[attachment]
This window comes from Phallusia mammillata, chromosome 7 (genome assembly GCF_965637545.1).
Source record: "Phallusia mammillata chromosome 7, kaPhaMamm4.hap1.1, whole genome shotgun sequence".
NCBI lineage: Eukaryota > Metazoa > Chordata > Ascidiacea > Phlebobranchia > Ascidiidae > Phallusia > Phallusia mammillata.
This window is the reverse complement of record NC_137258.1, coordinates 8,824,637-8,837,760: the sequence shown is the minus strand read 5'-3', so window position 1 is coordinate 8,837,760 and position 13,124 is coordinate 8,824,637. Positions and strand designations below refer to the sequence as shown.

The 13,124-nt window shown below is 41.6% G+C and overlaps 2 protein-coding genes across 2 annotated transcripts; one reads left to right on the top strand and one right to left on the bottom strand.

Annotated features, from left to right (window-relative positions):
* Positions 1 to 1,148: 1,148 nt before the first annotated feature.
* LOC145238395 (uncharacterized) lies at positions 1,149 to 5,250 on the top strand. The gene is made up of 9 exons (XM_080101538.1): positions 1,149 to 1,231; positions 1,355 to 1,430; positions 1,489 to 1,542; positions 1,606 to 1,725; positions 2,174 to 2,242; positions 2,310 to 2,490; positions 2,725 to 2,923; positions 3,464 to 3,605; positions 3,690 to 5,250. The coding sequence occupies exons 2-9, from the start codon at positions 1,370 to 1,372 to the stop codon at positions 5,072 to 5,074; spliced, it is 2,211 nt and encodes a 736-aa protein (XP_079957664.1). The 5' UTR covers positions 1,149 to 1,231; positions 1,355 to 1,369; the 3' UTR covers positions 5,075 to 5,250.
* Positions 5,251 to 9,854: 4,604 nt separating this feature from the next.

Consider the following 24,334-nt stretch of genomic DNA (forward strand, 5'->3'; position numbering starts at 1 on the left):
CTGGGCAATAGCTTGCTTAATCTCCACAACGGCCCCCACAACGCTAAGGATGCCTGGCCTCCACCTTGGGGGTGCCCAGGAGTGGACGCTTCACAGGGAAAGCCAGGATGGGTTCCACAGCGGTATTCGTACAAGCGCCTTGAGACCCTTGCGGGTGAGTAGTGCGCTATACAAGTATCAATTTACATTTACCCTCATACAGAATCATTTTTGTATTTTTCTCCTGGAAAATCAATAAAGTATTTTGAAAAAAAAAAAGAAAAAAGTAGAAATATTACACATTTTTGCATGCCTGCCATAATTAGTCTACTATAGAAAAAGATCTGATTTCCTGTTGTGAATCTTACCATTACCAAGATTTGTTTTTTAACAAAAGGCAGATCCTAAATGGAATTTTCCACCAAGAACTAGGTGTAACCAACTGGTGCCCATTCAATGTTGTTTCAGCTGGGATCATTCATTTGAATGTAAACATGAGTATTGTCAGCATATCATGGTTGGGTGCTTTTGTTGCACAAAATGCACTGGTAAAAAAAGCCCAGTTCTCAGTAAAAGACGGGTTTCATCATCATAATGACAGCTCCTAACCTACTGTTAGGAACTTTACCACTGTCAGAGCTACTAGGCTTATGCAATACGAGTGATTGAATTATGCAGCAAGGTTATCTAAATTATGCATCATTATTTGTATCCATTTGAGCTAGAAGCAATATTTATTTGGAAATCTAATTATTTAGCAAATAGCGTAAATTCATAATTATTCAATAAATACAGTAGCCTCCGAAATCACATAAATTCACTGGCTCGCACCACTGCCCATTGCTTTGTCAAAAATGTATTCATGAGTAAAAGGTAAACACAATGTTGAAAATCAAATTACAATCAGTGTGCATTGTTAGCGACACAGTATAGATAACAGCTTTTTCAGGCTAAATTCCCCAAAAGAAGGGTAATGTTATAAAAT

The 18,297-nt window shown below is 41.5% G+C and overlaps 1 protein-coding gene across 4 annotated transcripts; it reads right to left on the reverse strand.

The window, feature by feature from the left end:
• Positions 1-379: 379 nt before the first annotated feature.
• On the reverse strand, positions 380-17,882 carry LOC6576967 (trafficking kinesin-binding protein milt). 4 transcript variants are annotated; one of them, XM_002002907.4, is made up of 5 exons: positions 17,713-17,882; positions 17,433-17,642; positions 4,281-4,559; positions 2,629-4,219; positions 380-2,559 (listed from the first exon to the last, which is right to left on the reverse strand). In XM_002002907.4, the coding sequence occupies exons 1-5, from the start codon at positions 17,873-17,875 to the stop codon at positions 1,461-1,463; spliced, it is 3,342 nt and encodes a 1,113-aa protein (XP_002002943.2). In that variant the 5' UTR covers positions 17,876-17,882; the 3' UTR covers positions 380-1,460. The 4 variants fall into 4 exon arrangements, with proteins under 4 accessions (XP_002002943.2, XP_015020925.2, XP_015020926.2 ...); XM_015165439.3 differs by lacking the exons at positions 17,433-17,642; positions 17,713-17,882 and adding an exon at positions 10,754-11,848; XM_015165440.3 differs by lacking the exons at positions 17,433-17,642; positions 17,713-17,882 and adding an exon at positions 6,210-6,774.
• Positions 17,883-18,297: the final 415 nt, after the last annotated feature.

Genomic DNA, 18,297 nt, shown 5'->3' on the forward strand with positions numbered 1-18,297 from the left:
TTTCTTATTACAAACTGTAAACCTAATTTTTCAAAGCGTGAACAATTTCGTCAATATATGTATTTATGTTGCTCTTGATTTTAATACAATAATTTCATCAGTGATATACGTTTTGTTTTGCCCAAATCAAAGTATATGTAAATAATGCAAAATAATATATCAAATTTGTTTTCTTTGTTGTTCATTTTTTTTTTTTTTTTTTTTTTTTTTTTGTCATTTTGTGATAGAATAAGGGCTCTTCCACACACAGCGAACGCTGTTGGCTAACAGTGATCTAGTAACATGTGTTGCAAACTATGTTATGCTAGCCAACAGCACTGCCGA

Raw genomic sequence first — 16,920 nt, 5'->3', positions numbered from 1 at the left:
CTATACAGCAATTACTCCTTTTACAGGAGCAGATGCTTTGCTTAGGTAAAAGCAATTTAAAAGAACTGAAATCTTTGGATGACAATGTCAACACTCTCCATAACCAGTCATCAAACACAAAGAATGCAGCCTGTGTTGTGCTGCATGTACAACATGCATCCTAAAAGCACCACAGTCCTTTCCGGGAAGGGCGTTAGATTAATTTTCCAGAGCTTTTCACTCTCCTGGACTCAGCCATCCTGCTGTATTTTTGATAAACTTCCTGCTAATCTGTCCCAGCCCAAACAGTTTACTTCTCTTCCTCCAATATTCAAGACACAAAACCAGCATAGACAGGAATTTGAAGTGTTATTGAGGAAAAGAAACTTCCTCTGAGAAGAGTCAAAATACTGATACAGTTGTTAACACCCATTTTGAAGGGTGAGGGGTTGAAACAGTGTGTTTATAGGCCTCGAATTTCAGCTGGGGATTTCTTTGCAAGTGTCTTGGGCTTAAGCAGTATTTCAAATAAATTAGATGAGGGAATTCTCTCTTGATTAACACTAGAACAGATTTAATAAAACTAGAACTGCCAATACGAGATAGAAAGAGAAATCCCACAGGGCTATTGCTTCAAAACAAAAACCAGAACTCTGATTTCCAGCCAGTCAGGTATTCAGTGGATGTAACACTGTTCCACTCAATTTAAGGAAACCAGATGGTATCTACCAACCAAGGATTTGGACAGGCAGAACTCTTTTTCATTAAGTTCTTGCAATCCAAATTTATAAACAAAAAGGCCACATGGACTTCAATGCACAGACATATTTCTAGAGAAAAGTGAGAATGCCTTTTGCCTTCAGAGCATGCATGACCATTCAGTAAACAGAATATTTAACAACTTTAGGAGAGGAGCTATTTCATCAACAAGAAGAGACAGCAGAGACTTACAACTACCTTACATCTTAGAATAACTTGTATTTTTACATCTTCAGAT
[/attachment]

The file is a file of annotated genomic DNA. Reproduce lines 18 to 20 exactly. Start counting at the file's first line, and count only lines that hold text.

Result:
TTTCTTATTACAAACTGTAAACCTAATTTTTCAAAGCGTGAACAATTTCGTCAATATATGTATTTATGTTGCTCTTGATTTTAATACAATAATTTCATCAGTGATATACGTTTTGTTTTGCCCAAATCAAAGTATATGTAAATAATGCAAAATAATATATCAAATTTGTTTTCTTTGTTGTTCATTTTTTTTTTTTTTTTTTTTTTTTTTTTGTCATTTTGTGATAGAATAAGGGCTCTTCCACACACAGCGAACGCTGTTGGCTAACAGTGATCTAGTAACATGTGTTGCAAACTATGTTATGCTAGCCAACAGCACTGCCGA

Raw genomic sequence first — 16,920 nt, 5'->3', positions numbered from 1 at the left:
CTATACAGCAATTACTCCTTTTACAGGAGCAGATGCTTTGCTTAGGTAAAAGCAATTTAAAAGAACTGAAATCTTTGGATGACAATGTCAACACTCTCCATAACCAGTCATCAAACACAAAGAATGCAGCCTGTGTTGTGCTGCATGTACAACATGCATCCTAAAAGCACCACAGTCCTTTCCGGGAAGGGCGTTAGATTAATTTTCCAGAGCTTTTCACTCTCCTGGACTCAGCCATCCTGCTGTATTTTTGATAAACTTCCTGCTAATCTGTCCCAGCCCAAACAGTTTACTTCTCTTCCTCCAATATTCAAGACACAAAACCAGCATAGACAGGAATTTGAAGTGTTATTGAGGAAAAGAAACTTCCTCTGAGAAGAGTCAAAATACTGATACAGTTGTTAACACCCATTTTGAAGGGTGAGGGGTTGAAACAGTGTGTTTATAGGCCTCGAATTTCAGCTGGGGATTTCTTTGCAAGTGTCTTGGGCTTAAGCAGTATTTCAAATAAATTAGATGAGGGAATTCTCTCTTGATTAACACTAGAACAGATTTAATAAAACTAGAACTGCCAATACGAGATAGAAAGAGAAATCCCACAGGGCTATTGCTTCAAAACAAAAACCAGAACTCTGATTTCCAGCCAGTCAGGTATTCAGTGGATGTAACACTGTTCCACTCAATTTAAGGAAACCAGATGGTATCTACCAACCAAGGATTTGGACAGGCAGAACTCTTTTTCATTAAGTTCTTGCAATCCAAATTTATAAACAAAAAGGCCACATGGACTTCAATGCACAGACATATTTCTAGAGAAAAGTGAGAATGCCTTTTGCCTTCAGAGCATGCATGACCATTCAGTAAACAGAATATTTAACAACTTTAGGAGAGGAGCTATTTCATCAACAAGAAGAGACAGCAGAGACTTACAACTACCTTACATCTTAGAATAACTTGTATTTTTACATCTTCAGAT